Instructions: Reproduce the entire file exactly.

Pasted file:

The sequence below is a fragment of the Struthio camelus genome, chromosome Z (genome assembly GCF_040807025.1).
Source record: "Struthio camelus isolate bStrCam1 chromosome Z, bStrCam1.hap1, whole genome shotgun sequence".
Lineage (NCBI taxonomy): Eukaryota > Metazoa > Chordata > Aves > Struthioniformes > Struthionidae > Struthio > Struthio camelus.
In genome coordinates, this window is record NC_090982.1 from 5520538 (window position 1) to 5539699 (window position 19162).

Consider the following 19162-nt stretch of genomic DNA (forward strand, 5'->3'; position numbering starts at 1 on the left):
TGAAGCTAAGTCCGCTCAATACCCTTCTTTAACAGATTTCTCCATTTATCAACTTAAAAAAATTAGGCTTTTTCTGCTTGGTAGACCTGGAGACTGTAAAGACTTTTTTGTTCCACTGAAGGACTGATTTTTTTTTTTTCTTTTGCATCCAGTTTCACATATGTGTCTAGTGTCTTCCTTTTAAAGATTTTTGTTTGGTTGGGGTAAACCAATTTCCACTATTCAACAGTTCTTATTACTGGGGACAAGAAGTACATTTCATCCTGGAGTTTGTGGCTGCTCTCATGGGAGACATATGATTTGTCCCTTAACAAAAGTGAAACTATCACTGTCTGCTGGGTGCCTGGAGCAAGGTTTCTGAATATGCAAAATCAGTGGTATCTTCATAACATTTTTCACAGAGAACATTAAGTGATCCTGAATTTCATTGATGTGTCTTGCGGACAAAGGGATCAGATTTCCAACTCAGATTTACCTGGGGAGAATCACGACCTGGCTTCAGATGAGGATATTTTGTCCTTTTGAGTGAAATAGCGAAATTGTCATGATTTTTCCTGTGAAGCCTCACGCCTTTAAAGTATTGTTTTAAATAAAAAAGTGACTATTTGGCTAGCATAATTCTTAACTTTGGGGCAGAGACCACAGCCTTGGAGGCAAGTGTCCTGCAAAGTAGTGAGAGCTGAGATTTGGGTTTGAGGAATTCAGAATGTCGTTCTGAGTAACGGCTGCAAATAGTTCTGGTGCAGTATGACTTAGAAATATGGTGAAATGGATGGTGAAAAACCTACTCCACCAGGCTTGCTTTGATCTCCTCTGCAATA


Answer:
The sequence below is a fragment of the Struthio camelus genome, chromosome Z (genome assembly GCF_040807025.1).
Source record: "Struthio camelus isolate bStrCam1 chromosome Z, bStrCam1.hap1, whole genome shotgun sequence".
Lineage (NCBI taxonomy): Eukaryota > Metazoa > Chordata > Aves > Struthioniformes > Struthionidae > Struthio > Struthio camelus.
In genome coordinates, this window is record NC_090982.1 from 5520538 (window position 1) to 5539699 (window position 19162).

Consider the following 19162-nt stretch of genomic DNA (forward strand, 5'->3'; position numbering starts at 1 on the left):
TGAAGCTAAGTCCGCTCAATACCCTTCTTTAACAGATTTCTCCATTTATCAACTTAAAAAAATTAGGCTTTTTCTGCTTGGTAGACCTGGAGACTGTAAAGACTTTTTTGTTCCACTGAAGGACTGATTTTTTTTTTTTCTTTTGCATCCAGTTTCACATATGTGTCTAGTGTCTTCCTTTTAAAGATTTTTGTTTGGTTGGGGTAAACCAATTTCCACTATTCAACAGTTCTTATTACTGGGGACAAGAAGTACATTTCATCCTGGAGTTTGTGGCTGCTCTCATGGGAGACATATGATTTGTCCCTTAACAAAAGTGAAACTATCACTGTCTGCTGGGTGCCTGGAGCAAGGTTTCTGAATATGCAAAATCAGTGGTATCTTCATAACATTTTTCACAGAGAACATTAAGTGATCCTGAATTTCATTGATGTGTCTTGCGGACAAAGGGATCAGATTTCCAACTCAGATTTACCTGGGGAGAATCACGACCTGGCTTCAGATGAGGATATTTTGTCCTTTTGAGTGAAATAGCGAAATTGTCATGATTTTTCCTGTGAAGCCTCACGCCTTTAAAGTATTGTTTTAAATAAAAAAGTGACTATTTGGCTAGCATAATTCTTAACTTTGGGGCAGAGACCACAGCCTTGGAGGCAAGTGTCCTGCAAAGTAGTGAGAGCTGAGATTTGGGTTTGAGGAATTCAGAATGTCGTTCTGAGTAACGGCTGCAAATAGTTCTGGTGCAGTATGACTTAGAAATATGGTGAAATGGATGGTGAAAAACCTACTCCACCAGGCTTGCTTTGATCTCCTCTGCAATA